Reaching Equilibrium: Benjamin Constant and the Transformations of Religion in Modernity
Supervisor: Dr Chris Brooke
I am a PhD candidate in political theory at the University of Cambridge. The aim of my doctoral dissertation is to determine how 19th century French liberal Benjamin Constant (1767-1830) attempted to reconcile religion with the transformations at work in the post-revolutionary world. I argue that Constant tried to conceive of a type of religiosity that would be flexible enough to adapt itself to the needs of modern society, but also firm and original enough in its principles to retain what makes it distinctively religious.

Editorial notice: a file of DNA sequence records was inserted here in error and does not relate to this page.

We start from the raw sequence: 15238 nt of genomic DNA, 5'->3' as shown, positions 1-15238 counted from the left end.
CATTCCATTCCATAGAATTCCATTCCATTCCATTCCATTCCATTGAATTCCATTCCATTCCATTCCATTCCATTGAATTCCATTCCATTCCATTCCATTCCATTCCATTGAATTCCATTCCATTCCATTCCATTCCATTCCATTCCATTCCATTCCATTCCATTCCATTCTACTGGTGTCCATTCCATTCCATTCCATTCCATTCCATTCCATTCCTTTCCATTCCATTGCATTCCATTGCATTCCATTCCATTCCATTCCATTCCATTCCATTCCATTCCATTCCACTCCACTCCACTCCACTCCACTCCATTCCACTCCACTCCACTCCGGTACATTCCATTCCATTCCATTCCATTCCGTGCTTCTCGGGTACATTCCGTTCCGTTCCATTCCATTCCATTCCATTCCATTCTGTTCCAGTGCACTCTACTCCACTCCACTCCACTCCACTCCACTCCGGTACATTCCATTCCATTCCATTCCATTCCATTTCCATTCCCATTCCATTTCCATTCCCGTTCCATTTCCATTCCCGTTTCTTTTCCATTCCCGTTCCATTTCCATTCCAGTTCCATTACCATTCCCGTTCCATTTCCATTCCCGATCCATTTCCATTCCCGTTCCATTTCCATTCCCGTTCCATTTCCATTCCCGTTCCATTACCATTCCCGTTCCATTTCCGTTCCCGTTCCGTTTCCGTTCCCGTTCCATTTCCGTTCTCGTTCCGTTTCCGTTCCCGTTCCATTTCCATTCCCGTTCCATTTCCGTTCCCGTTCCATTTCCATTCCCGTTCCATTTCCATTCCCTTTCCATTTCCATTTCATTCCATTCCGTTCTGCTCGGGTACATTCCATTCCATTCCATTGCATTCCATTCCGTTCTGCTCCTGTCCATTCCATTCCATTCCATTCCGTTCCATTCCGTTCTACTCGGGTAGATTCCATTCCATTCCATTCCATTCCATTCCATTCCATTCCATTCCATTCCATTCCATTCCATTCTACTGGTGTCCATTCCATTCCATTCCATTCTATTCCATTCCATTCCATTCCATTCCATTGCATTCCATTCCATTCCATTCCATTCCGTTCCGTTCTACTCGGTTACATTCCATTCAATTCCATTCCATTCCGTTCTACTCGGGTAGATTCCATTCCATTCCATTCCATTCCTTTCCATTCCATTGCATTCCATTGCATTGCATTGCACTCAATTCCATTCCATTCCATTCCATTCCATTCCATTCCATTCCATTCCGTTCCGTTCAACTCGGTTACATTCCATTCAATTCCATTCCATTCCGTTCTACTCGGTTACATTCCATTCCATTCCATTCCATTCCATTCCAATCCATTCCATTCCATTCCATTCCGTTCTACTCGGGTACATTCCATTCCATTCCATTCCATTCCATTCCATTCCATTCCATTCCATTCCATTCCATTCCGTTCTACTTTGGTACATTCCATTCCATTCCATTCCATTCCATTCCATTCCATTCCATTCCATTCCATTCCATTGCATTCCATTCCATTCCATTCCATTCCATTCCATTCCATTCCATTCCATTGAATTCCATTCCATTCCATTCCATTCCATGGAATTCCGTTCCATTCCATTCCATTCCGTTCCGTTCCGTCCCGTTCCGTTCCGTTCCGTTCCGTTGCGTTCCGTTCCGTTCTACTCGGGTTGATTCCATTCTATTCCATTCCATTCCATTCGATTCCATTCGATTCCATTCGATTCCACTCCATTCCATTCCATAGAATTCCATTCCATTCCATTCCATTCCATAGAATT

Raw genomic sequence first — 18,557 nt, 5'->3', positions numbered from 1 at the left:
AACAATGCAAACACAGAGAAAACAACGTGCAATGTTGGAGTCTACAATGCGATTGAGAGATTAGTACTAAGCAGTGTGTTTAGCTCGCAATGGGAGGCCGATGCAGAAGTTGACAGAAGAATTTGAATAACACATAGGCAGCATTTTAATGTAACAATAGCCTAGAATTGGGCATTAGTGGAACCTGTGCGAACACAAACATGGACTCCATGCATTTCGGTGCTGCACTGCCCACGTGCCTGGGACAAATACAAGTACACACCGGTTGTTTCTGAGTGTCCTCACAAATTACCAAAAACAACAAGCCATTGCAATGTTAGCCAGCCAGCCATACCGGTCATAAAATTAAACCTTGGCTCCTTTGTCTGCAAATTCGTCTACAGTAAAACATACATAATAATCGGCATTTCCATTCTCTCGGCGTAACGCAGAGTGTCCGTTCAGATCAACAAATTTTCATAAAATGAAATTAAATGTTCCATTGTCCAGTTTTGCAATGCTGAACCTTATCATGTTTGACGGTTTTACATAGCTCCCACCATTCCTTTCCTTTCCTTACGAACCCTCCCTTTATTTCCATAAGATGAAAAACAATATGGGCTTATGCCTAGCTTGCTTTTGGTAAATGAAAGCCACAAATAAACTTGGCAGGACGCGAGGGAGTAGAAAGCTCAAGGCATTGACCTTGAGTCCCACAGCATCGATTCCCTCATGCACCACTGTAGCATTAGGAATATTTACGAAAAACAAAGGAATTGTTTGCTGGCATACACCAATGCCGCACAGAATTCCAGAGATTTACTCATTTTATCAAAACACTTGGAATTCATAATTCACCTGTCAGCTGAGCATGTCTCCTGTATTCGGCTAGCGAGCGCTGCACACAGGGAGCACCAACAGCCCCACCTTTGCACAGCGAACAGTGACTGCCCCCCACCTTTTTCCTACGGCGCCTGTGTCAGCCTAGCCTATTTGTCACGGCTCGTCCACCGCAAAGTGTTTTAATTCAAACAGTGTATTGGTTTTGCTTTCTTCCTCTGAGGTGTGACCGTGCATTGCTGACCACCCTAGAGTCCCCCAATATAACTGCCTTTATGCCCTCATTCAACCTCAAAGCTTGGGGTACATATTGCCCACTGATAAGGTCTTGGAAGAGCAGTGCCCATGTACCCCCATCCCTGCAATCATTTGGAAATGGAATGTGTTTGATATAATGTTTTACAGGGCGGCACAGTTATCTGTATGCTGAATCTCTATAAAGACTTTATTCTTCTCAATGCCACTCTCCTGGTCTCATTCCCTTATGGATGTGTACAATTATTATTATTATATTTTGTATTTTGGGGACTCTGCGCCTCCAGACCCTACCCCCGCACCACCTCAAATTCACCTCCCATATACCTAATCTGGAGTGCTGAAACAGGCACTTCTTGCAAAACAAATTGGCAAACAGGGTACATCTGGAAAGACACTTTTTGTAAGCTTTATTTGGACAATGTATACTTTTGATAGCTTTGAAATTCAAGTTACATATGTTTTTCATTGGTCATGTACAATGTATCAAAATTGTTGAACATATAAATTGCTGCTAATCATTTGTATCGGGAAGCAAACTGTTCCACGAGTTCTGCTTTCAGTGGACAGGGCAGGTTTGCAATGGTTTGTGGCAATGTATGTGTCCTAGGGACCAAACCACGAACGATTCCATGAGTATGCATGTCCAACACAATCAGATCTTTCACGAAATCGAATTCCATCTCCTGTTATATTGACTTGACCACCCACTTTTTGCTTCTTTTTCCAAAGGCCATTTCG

I hold a dual BA in Law and Philosophy from Université Saint-Louis, Brussels (2011), a two-year master in Law from Université Catholique de Louvain (2013), an MA in Philosophy from KU Leuven (2014) and an MSc in Political Theory from LSE (2015).
From January to June 2017, I will be a visiting researcher at SciencesPo Paris (CEVIPOF). I am also a graduate gesearch associate at the Cambridge Institute on Religion and International Studies (CIRIS). In previous years, I have worked as an intern for several law firms, a newspaper as well as for the Belgian Federal Public Service Foreign Affairs.
My research is jointly funded by the Arts and Humanities Research Council, the Cambridge Trust and the Department of Politics and International Studies (POLIS). I am a Leslie Wilson Scholar at Magdalene College, Cambridge.
- Modern History of Political Thought
- French Liberalism (Montesquieu, Tocqueville, Constant, Madame de Staël, Guizot)
- Political Theory
- Political Theology
- Secularism and Post-Secularism